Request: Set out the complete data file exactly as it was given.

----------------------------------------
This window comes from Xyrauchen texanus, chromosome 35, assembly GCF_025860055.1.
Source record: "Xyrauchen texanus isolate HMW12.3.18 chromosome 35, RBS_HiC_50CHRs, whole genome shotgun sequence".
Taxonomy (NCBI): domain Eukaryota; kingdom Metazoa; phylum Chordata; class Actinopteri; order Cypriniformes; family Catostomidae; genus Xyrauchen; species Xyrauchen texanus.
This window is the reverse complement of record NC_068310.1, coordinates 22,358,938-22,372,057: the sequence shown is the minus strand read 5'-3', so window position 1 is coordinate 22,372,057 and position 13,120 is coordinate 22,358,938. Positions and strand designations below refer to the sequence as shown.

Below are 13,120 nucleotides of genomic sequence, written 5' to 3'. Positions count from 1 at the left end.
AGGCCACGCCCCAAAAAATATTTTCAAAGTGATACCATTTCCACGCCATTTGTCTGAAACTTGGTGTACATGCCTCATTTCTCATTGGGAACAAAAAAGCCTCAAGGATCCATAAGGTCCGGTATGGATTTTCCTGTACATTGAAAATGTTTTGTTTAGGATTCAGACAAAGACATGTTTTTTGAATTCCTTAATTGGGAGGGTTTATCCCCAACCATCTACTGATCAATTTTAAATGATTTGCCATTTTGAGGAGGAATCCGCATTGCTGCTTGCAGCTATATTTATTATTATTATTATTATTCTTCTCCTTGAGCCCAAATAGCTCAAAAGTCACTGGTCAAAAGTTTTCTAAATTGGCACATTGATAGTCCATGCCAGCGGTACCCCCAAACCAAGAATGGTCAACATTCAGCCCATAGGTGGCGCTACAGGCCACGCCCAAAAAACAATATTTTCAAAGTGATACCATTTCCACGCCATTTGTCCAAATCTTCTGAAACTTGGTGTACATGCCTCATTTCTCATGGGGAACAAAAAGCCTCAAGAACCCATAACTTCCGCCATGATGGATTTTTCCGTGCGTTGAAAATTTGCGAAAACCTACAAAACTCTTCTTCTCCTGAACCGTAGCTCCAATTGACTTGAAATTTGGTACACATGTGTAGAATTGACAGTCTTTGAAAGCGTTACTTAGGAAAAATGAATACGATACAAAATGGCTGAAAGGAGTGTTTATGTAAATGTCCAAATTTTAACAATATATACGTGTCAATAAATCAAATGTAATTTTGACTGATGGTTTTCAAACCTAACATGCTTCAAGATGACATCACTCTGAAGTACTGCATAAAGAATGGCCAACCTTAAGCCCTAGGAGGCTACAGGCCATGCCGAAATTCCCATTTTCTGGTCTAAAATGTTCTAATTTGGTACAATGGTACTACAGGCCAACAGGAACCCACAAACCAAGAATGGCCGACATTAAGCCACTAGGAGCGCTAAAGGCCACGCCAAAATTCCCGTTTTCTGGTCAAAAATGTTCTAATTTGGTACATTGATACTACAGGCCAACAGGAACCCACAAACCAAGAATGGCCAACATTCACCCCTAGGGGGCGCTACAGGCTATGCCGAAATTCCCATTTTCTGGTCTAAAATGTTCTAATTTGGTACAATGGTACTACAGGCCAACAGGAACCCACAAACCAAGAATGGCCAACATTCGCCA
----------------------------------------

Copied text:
This window comes from Xyrauchen texanus, chromosome 35, assembly GCF_025860055.1.
Source record: "Xyrauchen texanus isolate HMW12.3.18 chromosome 35, RBS_HiC_50CHRs, whole genome shotgun sequence".
Taxonomy (NCBI): domain Eukaryota; kingdom Metazoa; phylum Chordata; class Actinopteri; order Cypriniformes; family Catostomidae; genus Xyrauchen; species Xyrauchen texanus.
This window is the reverse complement of record NC_068310.1, coordinates 22,358,938-22,372,057: the sequence shown is the minus strand read 5'-3', so window position 1 is coordinate 22,372,057 and position 13,120 is coordinate 22,358,938. Positions and strand designations below refer to the sequence as shown.

Below are 13,120 nucleotides of genomic sequence, written 5' to 3'. Positions count from 1 at the left end.
AGGCCACGCCCCAAAAAATATTTTCAAAGTGATACCATTTCCACGCCATTTGTCTGAAACTTGGTGTACATGCCTCATTTCTCATTGGGAACAAAAAAGCCTCAAGGATCCATAAGGTCCGGTATGGATTTTCCTGTACATTGAAAATGTTTTGTTTAGGATTCAGACAAAGACATGTTTTTTGAATTCCTTAATTGGGAGGGTTTATCCCCAACCATCTACTGATCAATTTTAAATGATTTGCCATTTTGAGGAGGAATCCGCATTGCTGCTTGCAGCTATATTTATTATTATTATTATTATTCTTCTCCTTGAGCCCAAATAGCTCAAAAGTCACTGGTCAAAAGTTTTCTAAATTGGCACATTGATAGTCCATGCCAGCGGTACCCCCAAACCAAGAATGGTCAACATTCAGCCCATAGGTGGCGCTACAGGCCACGCCCAAAAAACAATATTTTCAAAGTGATACCATTTCCACGCCATTTGTCCAAATCTTCTGAAACTTGGTGTACATGCCTCATTTCTCATGGGGAACAAAAAGCCTCAAGAACCCATAACTTCCGCCATGATGGATTTTTCCGTGCGTTGAAAATTTGCGAAAACCTACAAAACTCTTCTTCTCCTGAACCGTAGCTCCAATTGACTTGAAATTTGGTACACATGTGTAGAATTGACAGTCTTTGAAAGCGTTACTTAGGAAAAATGAATACGATACAAAATGGCTGAAAGGAGTGTTTATGTAAATGTCCAAATTTTAACAATATATACGTGTCAATAAATCAAATGTAATTTTGACTGATGGTTTTCAAACCTAACATGCTTCAAGATGACATCACTCTGAAGTACTGCATAAAGAATGGCCAACCTTAAGCCCTAGGAGGCTACAGGCCATGCCGAAATTCCCATTTTCTGGTCTAAAATGTTCTAATTTGGTACAATGGTACTACAGGCCAACAGGAACCCACAAACCAAGAATGGCCGACATTAAGCCACTAGGAGCGCTAAAGGCCACGCCAAAATTCCCGTTTTCTGGTCAAAAATGTTCTAATTTGGTACATTGATACTACAGGCCAACAGGAACCCACAAACCAAGAATGGCCAACATTCACCCCTAGGGGGCGCTACAGGCTATGCCGAAATTCCCATTTTCTGGTCTAAAATGTTCTAATTTGGTACAATGGTACTACAGGCCAACAGGAACCCACAAACCAAGAATGGCCAACATTCGCCA